Campus News Georgia Impact

Giving back: Students’ international experiences benefit Georgia communities

UGA students are using their study-abroad experiences in developing countries to give back to the Athens community.

Seven UGA students received Community Engagement Fellowships this year from the Office of International Public Service and Outreach. The awards helped pay for expenses related to study-abroad programs in developing countries, requiring each student to develop a service project related to his or her overseas experience after returning to campus.

The 2005 fellowship recipients and their study-abroad destinations are: Jennifer Adams, South Africa; Yameka Anderson, Mexico; Linda White Chastain, India; Sallie Jane Fox, Ecuador; Christina Hannon, South Africa; Leah Kapa, Ukraine; and Benjamin Liverman, Ghana.

“This fellowship program gives students an opportunity to experience life in developing countries and connect classroom experience to real-world development challenges,” says Art ­Dunning, vice president for public service and outreach.

Throughout the summer and fall semesters, students have worked on a variety of projects with Athens-area partners, including local schools and nonprofit organizations.

Kapa, a psychology and advertising major, found that even the poverty she has seen in North Georgia did not prepare her for the sight of homeless children in the Ukraine. She now is drawing on her research on the Ukrainian homeless problem to help implement parenting workshops for the homeless in Athens.

“I am currently working with the College of Family and Consumer Sciences to collect and alter existing parenting education curriculum for my project with the Athens Area Homeless Shelter,” says Kapa, who also plans to recruit child and family development graduate students as volunteers for the project.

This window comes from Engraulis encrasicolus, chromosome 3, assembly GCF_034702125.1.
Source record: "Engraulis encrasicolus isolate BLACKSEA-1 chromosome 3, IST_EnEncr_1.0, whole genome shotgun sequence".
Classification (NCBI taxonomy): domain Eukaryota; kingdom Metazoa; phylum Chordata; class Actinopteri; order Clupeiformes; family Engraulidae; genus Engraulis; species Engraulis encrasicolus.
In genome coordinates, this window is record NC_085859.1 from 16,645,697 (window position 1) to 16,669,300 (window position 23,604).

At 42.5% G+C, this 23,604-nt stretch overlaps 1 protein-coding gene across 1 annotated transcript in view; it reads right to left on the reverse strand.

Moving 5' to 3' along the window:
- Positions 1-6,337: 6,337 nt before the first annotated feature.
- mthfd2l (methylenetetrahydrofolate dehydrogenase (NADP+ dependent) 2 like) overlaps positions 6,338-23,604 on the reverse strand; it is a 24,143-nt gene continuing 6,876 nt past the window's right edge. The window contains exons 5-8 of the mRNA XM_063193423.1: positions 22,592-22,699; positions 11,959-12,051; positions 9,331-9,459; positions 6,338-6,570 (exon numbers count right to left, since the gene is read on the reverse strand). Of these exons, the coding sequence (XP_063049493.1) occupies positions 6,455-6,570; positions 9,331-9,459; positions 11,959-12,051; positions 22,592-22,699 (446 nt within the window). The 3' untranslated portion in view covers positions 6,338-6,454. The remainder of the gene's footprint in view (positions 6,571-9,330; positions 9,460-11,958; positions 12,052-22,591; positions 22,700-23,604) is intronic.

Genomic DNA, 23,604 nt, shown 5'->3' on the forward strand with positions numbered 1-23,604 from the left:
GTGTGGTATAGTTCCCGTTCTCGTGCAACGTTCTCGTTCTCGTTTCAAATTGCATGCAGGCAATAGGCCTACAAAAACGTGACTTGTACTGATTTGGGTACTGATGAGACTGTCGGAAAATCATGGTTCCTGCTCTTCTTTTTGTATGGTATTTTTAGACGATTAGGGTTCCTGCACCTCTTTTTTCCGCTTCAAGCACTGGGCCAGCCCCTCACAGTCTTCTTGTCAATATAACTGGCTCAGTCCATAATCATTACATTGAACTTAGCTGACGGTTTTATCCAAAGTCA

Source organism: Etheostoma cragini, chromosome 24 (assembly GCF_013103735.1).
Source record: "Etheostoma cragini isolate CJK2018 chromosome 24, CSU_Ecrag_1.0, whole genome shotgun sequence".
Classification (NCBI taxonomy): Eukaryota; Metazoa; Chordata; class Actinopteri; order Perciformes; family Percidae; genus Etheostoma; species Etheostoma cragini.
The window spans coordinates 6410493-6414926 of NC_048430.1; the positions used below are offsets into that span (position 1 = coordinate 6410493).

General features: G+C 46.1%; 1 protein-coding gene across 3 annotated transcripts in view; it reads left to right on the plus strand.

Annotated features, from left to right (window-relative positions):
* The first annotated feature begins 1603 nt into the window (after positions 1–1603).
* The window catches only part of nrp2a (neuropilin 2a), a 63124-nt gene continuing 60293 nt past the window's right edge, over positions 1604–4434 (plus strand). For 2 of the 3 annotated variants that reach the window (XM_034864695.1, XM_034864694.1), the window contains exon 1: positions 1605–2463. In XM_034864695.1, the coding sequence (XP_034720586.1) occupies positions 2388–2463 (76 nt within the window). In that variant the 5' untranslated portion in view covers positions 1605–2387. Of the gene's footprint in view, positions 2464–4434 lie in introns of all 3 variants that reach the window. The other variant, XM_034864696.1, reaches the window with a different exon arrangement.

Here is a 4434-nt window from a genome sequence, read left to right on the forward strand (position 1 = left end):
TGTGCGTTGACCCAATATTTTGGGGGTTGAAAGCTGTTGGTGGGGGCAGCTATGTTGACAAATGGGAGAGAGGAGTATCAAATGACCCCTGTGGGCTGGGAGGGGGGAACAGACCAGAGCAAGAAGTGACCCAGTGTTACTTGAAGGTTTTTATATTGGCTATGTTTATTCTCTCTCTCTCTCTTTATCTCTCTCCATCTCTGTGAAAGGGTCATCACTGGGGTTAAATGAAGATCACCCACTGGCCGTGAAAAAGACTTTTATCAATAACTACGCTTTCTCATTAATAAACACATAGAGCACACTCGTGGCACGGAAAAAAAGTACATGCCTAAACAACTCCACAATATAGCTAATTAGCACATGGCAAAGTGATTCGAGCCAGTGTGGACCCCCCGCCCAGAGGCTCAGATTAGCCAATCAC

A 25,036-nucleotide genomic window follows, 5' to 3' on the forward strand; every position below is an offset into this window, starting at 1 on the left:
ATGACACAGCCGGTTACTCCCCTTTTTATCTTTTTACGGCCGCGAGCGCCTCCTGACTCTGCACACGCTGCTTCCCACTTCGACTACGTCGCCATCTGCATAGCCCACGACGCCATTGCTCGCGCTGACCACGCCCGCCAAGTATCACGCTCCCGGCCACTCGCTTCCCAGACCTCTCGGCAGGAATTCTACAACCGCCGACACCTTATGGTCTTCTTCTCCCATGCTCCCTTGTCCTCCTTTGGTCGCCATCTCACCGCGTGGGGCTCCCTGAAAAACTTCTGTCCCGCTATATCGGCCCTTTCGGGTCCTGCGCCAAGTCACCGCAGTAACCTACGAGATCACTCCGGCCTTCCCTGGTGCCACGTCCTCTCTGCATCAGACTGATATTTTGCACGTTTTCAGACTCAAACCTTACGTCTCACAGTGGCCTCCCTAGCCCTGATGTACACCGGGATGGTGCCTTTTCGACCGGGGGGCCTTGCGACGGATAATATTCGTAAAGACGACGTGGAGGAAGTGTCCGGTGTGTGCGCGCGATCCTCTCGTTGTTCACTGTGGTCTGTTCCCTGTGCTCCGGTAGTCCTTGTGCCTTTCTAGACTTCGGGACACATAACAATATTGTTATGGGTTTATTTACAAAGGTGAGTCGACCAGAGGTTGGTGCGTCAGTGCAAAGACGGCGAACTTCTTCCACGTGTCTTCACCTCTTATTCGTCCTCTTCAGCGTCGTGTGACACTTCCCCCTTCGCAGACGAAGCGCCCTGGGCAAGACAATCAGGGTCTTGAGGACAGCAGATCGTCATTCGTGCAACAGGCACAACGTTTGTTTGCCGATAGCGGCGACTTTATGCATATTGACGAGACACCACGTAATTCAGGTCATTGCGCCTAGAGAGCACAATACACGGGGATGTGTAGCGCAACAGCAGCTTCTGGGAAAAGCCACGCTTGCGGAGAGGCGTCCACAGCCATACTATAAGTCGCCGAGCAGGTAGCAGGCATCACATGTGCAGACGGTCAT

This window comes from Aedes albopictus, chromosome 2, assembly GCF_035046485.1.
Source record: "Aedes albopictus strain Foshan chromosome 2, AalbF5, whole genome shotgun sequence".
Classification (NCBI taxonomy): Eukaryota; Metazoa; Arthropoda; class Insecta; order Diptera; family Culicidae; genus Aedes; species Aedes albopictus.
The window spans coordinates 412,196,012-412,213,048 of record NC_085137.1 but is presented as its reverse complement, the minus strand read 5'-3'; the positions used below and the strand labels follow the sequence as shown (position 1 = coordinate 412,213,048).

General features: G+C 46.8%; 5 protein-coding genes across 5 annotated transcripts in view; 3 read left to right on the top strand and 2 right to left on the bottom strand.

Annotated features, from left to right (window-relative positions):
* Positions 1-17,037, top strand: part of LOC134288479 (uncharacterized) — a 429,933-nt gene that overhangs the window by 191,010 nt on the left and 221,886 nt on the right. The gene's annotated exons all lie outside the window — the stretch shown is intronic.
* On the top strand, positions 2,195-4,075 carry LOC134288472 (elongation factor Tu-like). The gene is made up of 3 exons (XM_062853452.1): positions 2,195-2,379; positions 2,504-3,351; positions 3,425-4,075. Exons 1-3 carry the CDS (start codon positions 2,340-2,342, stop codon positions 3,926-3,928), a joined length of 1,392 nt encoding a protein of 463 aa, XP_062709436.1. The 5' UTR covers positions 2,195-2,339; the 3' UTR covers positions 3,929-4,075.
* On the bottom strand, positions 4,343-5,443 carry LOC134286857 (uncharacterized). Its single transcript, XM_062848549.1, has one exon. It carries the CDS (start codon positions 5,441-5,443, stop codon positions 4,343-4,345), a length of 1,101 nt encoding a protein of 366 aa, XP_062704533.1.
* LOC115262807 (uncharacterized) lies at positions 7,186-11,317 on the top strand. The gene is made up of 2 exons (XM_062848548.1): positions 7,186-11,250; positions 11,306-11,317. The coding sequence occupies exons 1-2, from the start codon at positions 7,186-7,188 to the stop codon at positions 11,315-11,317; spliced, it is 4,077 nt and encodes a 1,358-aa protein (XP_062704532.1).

Courtney Davis, AAHS director, says she was pleased that Kapa chose to work with the organization on her project.

“I can imagine that parenting in a shelter environment is incredibly stressful and overwhelming,” Davis says. “Any opportunity that our residents may have to develop their skills in ­managing this stress will be wonderful.”

Hannon and Adams, graduate students in forest resources, are sharing their knowledge of conservation biology with elementary school students in South Africa and Athens. During a stay in South Africa’s Kruger National Park, the two visited rural classrooms and talked about wildlife habitats in Africa and the U.S. Last month they gave similar talks at a local elementary school and collected books and supplies to send back to South African schools.

The Office of International Public Service and Outreach hosted a workshop and reception for the fellowship recipients last month.

The students presented the outcomes of their service projects and discussed their experiences with faculty and community partners.